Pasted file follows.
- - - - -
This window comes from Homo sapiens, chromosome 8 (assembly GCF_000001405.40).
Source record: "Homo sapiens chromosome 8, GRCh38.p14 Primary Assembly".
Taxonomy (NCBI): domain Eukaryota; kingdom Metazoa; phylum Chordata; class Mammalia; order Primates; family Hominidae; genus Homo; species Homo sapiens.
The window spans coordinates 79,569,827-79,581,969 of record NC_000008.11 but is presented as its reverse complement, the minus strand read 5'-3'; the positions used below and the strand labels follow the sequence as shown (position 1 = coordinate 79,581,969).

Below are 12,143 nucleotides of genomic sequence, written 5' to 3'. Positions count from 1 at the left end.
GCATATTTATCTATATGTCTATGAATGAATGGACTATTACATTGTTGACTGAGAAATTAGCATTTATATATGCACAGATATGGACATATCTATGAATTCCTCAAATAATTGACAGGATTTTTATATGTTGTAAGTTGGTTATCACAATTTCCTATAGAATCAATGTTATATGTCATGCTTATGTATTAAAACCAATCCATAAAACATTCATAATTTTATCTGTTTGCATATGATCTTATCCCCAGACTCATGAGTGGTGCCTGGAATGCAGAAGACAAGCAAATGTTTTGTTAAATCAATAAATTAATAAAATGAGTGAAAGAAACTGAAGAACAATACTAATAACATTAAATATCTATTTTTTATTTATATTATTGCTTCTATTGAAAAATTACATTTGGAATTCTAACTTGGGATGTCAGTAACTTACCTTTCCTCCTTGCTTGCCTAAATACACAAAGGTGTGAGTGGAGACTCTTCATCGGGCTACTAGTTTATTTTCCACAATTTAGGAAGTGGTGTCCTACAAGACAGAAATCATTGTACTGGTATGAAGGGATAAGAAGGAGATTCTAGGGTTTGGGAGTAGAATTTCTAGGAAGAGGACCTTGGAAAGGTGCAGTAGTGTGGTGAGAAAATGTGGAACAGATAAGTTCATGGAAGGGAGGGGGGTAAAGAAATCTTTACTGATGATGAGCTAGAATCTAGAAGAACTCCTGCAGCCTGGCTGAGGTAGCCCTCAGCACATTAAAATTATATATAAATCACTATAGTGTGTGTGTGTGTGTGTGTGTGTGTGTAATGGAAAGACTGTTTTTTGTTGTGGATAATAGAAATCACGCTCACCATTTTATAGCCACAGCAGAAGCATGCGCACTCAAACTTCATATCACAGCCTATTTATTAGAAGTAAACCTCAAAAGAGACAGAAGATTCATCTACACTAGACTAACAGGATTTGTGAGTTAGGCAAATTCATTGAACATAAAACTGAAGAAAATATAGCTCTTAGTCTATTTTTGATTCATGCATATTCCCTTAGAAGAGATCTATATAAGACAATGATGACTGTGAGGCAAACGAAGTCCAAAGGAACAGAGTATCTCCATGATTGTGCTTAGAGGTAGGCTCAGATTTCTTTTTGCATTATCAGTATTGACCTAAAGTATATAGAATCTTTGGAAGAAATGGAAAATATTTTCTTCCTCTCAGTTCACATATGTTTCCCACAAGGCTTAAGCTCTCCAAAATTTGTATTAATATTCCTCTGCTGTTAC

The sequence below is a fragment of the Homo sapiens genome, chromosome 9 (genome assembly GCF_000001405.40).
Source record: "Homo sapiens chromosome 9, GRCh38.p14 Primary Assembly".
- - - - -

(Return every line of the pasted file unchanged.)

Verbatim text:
This window comes from Homo sapiens, chromosome 8 (assembly GCF_000001405.40).
Source record: "Homo sapiens chromosome 8, GRCh38.p14 Primary Assembly".
Taxonomy (NCBI): domain Eukaryota; kingdom Metazoa; phylum Chordata; class Mammalia; order Primates; family Hominidae; genus Homo; species Homo sapiens.
The window spans coordinates 79,569,827-79,581,969 of record NC_000008.11 but is presented as its reverse complement, the minus strand read 5'-3'; the positions used below and the strand labels follow the sequence as shown (position 1 = coordinate 79,581,969).

Below are 12,143 nucleotides of genomic sequence, written 5' to 3'. Positions count from 1 at the left end.
GCATATTTATCTATATGTCTATGAATGAATGGACTATTACATTGTTGACTGAGAAATTAGCATTTATATATGCACAGATATGGACATATCTATGAATTCCTCAAATAATTGACAGGATTTTTATATGTTGTAAGTTGGTTATCACAATTTCCTATAGAATCAATGTTATATGTCATGCTTATGTATTAAAACCAATCCATAAAACATTCATAATTTTATCTGTTTGCATATGATCTTATCCCCAGACTCATGAGTGGTGCCTGGAATGCAGAAGACAAGCAAATGTTTTGTTAAATCAATAAATTAATAAAATGAGTGAAAGAAACTGAAGAACAATACTAATAACATTAAATATCTATTTTTTATTTATATTATTGCTTCTATTGAAAAATTACATTTGGAATTCTAACTTGGGATGTCAGTAACTTACCTTTCCTCCTTGCTTGCCTAAATACACAAAGGTGTGAGTGGAGACTCTTCATCGGGCTACTAGTTTATTTTCCACAATTTAGGAAGTGGTGTCCTACAAGACAGAAATCATTGTACTGGTATGAAGGGATAAGAAGGAGATTCTAGGGTTTGGGAGTAGAATTTCTAGGAAGAGGACCTTGGAAAGGTGCAGTAGTGTGGTGAGAAAATGTGGAACAGATAAGTTCATGGAAGGGAGGGGGGTAAAGAAATCTTTACTGATGATGAGCTAGAATCTAGAAGAACTCCTGCAGCCTGGCTGAGGTAGCCCTCAGCACATTAAAATTATATATAAATCACTATAGTGTGTGTGTGTGTGTGTGTGTGTGTGTAATGGAAAGACTGTTTTTTGTTGTGGATAATAGAAATCACGCTCACCATTTTATAGCCACAGCAGAAGCATGCGCACTCAAACTTCATATCACAGCCTATTTATTAGAAGTAAACCTCAAAAGAGACAGAAGATTCATCTACACTAGACTAACAGGATTTGTGAGTTAGGCAAATTCATTGAACATAAAACTGAAGAAAATATAGCTCTTAGTCTATTTTTGATTCATGCATATTCCCTTAGAAGAGATCTATATAAGACAATGATGACTGTGAGGCAAACGAAGTCCAAAGGAACAGAGTATCTCCATGATTGTGCTTAGAGGTAGGCTCAGATTTCTTTTTGCATTATCAGTATTGACCTAAAGTATATAGAATCTTTGGAAGAAATGGAAAATATTTTCTTCCTCTCAGTTCACATATGTTTCCCACAAGGCTTAAGCTCTCCAAAATTTGTATTAATATTCCTCTGCTGTTAC

The sequence below is a fragment of the Homo sapiens genome, chromosome 9 (genome assembly GCF_000001405.40).
Source record: "Homo sapiens chromosome 9, GRCh38.p14 Primary Assembly".